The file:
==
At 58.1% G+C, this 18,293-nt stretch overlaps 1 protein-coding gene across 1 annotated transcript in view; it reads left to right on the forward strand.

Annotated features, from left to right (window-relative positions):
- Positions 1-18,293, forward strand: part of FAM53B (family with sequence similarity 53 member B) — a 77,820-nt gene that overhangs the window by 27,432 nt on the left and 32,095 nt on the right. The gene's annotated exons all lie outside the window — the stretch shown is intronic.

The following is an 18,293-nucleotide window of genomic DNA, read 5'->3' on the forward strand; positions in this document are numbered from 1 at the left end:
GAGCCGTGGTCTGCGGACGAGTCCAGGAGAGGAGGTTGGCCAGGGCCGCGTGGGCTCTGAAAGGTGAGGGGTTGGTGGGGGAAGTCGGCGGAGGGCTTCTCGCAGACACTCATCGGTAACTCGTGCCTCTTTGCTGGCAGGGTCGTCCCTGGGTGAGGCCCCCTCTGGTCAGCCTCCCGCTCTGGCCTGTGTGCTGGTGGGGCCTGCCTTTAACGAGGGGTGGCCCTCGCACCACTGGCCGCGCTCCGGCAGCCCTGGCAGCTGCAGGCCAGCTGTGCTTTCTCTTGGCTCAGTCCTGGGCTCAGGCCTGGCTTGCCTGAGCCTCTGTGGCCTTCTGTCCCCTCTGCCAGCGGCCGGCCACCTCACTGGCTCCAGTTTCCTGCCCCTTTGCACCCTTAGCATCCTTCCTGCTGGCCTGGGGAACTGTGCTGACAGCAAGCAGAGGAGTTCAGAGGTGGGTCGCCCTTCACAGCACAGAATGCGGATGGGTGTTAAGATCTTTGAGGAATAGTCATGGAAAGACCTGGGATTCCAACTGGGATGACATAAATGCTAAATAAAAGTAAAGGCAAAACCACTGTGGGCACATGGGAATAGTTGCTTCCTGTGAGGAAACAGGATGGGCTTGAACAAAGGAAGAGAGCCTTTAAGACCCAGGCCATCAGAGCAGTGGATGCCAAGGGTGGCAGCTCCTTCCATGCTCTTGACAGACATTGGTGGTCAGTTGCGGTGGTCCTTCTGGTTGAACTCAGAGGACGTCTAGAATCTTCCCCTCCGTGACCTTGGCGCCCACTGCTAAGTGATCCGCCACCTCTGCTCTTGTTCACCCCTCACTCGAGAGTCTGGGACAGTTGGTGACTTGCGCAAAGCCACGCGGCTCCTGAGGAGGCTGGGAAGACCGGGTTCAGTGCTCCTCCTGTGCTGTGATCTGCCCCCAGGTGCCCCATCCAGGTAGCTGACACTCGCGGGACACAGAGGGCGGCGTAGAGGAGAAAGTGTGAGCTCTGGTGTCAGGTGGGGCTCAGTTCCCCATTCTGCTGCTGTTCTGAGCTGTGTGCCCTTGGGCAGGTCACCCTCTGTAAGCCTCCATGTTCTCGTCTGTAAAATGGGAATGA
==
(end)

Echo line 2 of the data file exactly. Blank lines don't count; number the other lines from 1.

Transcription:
Annotated features, from left to right (window-relative positions):